Tuesday, June 10, 2008

SATC reviewed, finally

I fought the urge to write about it immediately after seeing it. In fairness, it was 2:30am (yes, the very first public screening in Manhattan), so writing was unreasonable if not impossible.

It goes without saying that I loved the show. Its leading lady is a columnist characterized by an unhealthy relationship with shoes and Manhattan. She is inclined toward ridiculous outfits and cheese-ball puns. She doesn’t have a kitchen table. So yes, I am a fan. I don’t care that it’s clich├ęd and overrated, and I can’t defend or explain myself. I just love it – for its clothes and its story lines and the way it actually does cut to a lot of what’s true about relationships, even when exaggerated. For the record, I did not don five inch heels and pre-game with pink cocktails. Even I have my limits.

I thought it was just right. Annoying as usual for its hit-you-over-the-head moments (Carrie reading Cinderella to Lilly – “You know it’s not really like this out there, right sweetie?”) and unrealistic as always with its depiction of Manhattan as an accessible Emerald City (that closet…), but it had enough tug-at-your-heart, real life moments to make it as enjoyable and analyzable as all nine season.

A girl-by-girl recap, of course:

Charlotte York Goldenblatt

  • Miranda: How often would you say you’re happy?
  • Charlotte: Every day.

It was the scene most likely to induced vomit (that and Samantha’s cover-herself-in-sushi move), but Charlotte didn’t bother me half as much as she usually does. She’s happy most days. She has sex four times a week with the not-so-amazing-looking husband she “gave up Christ for.” She’s got that cute adopted daughter (not the original plan) and a biological daughter on the way (“now we’ve got a Rose and a Lilly”- tough to swallow). So she’s happy. Maybe someday she won’t be, or maybe she will be for her entire life. I think in our cynical mentality we sometimes refuse to believe that some people can have life goals, meet them, and be happy most days of the week. Yes she’s crazy, and uppity, and should have been better directed through that weird scene where she yells at Big, but she’s happy – get over it.

Miranda Hobbes Brady

I don’t at all excuse Steve’s indiscretion and can’t say I’d react any differently than Miranda, but I’m glad they got back together. Of course I cried at the Brooklyn Bridge scene. It was happy and sad and real. The pubic hair situation on the other hand...

Miranda’s whole character arch (note application of proper film terminology) has been about being strong enough to let other people in. She, like many of us, thinks there’s more strength in not needing any one or thing – that she's ultimately safer that way. In the end, she decides that while she may not need anything or anyone – she wants them; they enhance her life. She forgives and lets go. It can’t always be about steadfast rules and protecting yourself from pain. Poignant, for me at least.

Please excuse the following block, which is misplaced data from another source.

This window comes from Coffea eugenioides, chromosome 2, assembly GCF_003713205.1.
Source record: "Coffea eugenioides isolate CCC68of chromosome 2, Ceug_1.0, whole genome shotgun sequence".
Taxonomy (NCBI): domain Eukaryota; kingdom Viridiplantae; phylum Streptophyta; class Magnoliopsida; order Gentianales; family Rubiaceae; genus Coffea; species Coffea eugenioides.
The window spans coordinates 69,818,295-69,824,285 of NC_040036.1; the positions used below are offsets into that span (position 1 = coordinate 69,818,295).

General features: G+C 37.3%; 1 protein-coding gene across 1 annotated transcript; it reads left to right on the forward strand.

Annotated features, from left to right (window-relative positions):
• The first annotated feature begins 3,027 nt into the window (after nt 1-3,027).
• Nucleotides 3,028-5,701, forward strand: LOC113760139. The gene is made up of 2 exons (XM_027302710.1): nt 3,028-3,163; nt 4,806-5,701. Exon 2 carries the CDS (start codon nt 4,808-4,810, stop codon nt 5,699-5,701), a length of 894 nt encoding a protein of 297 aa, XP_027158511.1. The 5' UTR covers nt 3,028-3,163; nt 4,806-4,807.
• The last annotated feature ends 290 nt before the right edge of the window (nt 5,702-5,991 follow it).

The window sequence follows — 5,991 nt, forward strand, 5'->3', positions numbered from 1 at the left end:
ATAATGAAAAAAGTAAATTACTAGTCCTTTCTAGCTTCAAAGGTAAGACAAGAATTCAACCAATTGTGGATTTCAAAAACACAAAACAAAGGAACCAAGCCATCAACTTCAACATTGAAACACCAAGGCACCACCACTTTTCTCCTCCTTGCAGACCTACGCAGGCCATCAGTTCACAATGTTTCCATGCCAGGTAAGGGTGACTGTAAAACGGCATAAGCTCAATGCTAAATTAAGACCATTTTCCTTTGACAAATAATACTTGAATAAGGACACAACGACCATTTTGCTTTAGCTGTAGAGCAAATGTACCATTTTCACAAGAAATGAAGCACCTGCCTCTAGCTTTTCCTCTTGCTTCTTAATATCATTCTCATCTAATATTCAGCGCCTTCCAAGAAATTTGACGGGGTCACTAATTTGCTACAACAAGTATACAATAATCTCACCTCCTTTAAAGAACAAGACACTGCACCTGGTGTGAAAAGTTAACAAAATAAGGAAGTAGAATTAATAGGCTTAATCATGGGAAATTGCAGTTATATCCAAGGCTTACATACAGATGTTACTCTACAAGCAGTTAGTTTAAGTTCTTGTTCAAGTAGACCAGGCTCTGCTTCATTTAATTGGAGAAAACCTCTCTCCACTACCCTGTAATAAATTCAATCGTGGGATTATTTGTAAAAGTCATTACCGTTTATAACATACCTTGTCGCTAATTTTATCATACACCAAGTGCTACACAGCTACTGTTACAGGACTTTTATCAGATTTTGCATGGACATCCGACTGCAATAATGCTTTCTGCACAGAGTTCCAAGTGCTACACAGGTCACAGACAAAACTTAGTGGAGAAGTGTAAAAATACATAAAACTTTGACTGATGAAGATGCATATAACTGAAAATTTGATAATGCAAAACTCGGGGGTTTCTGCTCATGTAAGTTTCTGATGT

Samantha Jones

Samantha in LA was a good plot choice. Samantha leaving Smith for New York and her single, self-involved life was a better one. It is who she is. It’s not right for most of us, and its devastating considering how perfect he is, but it’s her reality. I think it’s a rare one, so it’s easy to say “she’s such a fool,” but if you’re going to have a Charlotte you can just as easily have a Samantha. Most people aren’t sure enough of themselves to decide what she decided. She too knew she didn’t need her relationship, unlike Miranda and Carrie she also didn’t want it. That’s all.

Carrie Bradshaw

This one is hard because I’m not a Big fan. Burn me once, shame on you. Burn me for nine seasons and then leave me at the altar of our New York Public Library wedding, shame on me. Big is selfish -- always has been. Yes he decided she’s “the one,” and I’m sure it’s true when he says, “I just want you,” but he’s lacks balls and can’t be trusted. Lucky for him, Carrie doesn’t care. She’s compromised herself, let him humiliate her, and learned a lot about forgiveness along the way, but she chooses him regardless, again. That’s her choice to live with. Bottom line, she loves him more than logic. One might argue that she loves him more than herself. But that’s what she wants, and she’ll deal with the life it leads to. This storyline is an exaggerated version, but these relationships are out there in abundance. And in the end, they’re just one of a million different ways you can choose to journey through life. She’d rather have him with all his issues that not at all. End of story. I was happy that they actually got married, even on his conditions. At least her stronger-than-logic love is protected by the law. Still, I wanted Carrie to make the case for that marriage and explain why it was important to her. I felt like there was a monologue missing there, conspicuously replaced by that, "you know this isn't real sweetie" Cinderella moment....